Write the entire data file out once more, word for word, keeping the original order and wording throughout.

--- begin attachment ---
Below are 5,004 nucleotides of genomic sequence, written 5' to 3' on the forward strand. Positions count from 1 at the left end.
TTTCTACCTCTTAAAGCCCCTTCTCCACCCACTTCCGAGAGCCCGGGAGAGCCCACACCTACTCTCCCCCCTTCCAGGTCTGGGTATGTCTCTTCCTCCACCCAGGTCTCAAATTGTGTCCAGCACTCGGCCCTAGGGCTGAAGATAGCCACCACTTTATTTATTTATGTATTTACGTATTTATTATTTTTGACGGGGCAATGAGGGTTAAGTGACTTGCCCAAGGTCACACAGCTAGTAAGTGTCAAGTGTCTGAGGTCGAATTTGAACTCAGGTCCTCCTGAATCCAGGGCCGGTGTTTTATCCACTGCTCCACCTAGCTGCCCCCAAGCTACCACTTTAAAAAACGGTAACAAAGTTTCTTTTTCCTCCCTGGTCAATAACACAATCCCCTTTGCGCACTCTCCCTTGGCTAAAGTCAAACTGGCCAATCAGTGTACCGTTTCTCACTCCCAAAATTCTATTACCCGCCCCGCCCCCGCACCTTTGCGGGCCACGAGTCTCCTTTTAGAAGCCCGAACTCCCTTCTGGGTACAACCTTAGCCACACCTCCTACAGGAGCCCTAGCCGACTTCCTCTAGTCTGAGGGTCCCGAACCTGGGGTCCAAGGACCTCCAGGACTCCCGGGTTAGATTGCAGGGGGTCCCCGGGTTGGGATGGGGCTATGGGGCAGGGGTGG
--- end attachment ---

Below are 5,004 nucleotides of genomic sequence, written 5' to 3' on the forward strand. Positions count from 1 at the left end.
TTTCTACCTCTTAAAGCCCCTTCTCCACCCACTTCCGAGAGCCCGGGAGAGCCCACACCTACTCTCCCCCCTTCCAGGTCTGGGTATGTCTCTTCCTCCACCCAGGTCTCAAATTGTGTCCAGCACTCGGCCCTAGGGCTGAAGATAGCCACCACTTTATTTATTTATGTATTTACGTATTTATTATTTTTGACGGGGCAATGAGGGTTAAGTGACTTGCCCAAGGTCACACAGCTAGTAAGTGTCAAGTGTCTGAGGTCGAATTTGAACTCAGGTCCTCCTGAATCCAGGGCCGGTGTTTTATCCACTGCTCCACCTAGCTGCCCCCAAGCTACCACTTTAAAAAACGGTAACAAAGTTTCTTTTTCCTCCCTGGTCAATAACACAATCCCCTTTGCGCACTCTCCCTTGGCTAAAGTCAAACTGGCCAATCAGTGTACCGTTTCTCACTCCCAAAATTCTATTACCCGCCCCGCCCCCGCACCTTTGCGGGCCACGAGTCTCCTTTTAGAAGCCCGAACTCCCTTCTGGGTACAACCTTAGCCACACCTCCTACAGGAGCCCTAGCCGACTTCCTCTAGTCTGAGGGTCCCGAACCTGGGGTCCAAGGACCTCCAGGACTCCCGGGTTAGATTGCAGGGGGTCCCCGGGTTGGGATGGGGCTATGGGGCAGGGGTGG